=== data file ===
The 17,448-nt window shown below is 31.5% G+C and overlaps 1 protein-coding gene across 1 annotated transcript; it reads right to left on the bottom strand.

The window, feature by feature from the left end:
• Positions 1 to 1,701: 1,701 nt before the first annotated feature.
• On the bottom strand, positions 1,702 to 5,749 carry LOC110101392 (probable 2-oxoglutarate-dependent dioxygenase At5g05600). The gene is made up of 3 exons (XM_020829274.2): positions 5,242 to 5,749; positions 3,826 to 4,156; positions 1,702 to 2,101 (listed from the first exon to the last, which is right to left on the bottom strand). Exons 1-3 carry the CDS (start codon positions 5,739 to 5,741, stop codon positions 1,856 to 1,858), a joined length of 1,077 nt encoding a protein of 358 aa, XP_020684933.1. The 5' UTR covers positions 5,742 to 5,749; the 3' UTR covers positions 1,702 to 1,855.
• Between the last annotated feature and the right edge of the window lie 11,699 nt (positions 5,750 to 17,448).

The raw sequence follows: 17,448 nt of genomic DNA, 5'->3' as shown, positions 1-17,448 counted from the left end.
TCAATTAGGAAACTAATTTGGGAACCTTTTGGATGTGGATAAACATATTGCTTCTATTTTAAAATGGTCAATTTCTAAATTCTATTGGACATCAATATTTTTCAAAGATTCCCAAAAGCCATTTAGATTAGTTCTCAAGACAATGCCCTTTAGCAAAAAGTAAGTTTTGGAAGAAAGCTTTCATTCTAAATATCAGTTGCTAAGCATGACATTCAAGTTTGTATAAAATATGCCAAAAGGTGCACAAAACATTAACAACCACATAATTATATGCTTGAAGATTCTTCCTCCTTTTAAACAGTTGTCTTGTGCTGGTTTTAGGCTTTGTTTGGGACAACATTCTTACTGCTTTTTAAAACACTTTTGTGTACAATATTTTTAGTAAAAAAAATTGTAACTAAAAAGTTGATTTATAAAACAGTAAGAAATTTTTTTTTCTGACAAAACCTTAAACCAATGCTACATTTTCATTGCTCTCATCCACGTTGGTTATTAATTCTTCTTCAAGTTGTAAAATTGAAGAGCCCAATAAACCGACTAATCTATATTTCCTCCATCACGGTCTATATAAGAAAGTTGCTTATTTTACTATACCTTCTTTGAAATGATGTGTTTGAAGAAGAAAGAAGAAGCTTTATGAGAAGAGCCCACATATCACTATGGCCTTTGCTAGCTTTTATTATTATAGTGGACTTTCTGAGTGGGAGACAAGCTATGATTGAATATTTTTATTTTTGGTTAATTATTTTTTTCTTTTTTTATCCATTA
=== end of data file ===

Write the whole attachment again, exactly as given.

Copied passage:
The 17,448-nt window shown below is 31.5% G+C and overlaps 1 protein-coding gene across 1 annotated transcript; it reads right to left on the bottom strand.

The window, feature by feature from the left end:
• Positions 1 to 1,701: 1,701 nt before the first annotated feature.
• On the bottom strand, positions 1,702 to 5,749 carry LOC110101392 (probable 2-oxoglutarate-dependent dioxygenase At5g05600). The gene is made up of 3 exons (XM_020829274.2): positions 5,242 to 5,749; positions 3,826 to 4,156; positions 1,702 to 2,101 (listed from the first exon to the last, which is right to left on the bottom strand). Exons 1-3 carry the CDS (start codon positions 5,739 to 5,741, stop codon positions 1,856 to 1,858), a joined length of 1,077 nt encoding a protein of 358 aa, XP_020684933.1. The 5' UTR covers positions 5,742 to 5,749; the 3' UTR covers positions 1,702 to 1,855.
• Between the last annotated feature and the right edge of the window lie 11,699 nt (positions 5,750 to 17,448).

The raw sequence follows: 17,448 nt of genomic DNA, 5'->3' as shown, positions 1-17,448 counted from the left end.
TCAATTAGGAAACTAATTTGGGAACCTTTTGGATGTGGATAAACATATTGCTTCTATTTTAAAATGGTCAATTTCTAAATTCTATTGGACATCAATATTTTTCAAAGATTCCCAAAAGCCATTTAGATTAGTTCTCAAGACAATGCCCTTTAGCAAAAAGTAAGTTTTGGAAGAAAGCTTTCATTCTAAATATCAGTTGCTAAGCATGACATTCAAGTTTGTATAAAATATGCCAAAAGGTGCACAAAACATTAACAACCACATAATTATATGCTTGAAGATTCTTCCTCCTTTTAAACAGTTGTCTTGTGCTGGTTTTAGGCTTTGTTTGGGACAACATTCTTACTGCTTTTTAAAACACTTTTGTGTACAATATTTTTAGTAAAAAAAATTGTAACTAAAAAGTTGATTTATAAAACAGTAAGAAATTTTTTTTTCTGACAAAACCTTAAACCAATGCTACATTTTCATTGCTCTCATCCACGTTGGTTATTAATTCTTCTTCAAGTTGTAAAATTGAAGAGCCCAATAAACCGACTAATCTATATTTCCTCCATCACGGTCTATATAAGAAAGTTGCTTATTTTACTATACCTTCTTTGAAATGATGTGTTTGAAGAAGAAAGAAGAAGCTTTATGAGAAGAGCCCACATATCACTATGGCCTTTGCTAGCTTTTATTATTATAGTGGACTTTCTGAGTGGGAGACAAGCTATGATTGAATATTTTTATTTTTGGTTAATTATTTTTTTCTTTTTTTATCCATTA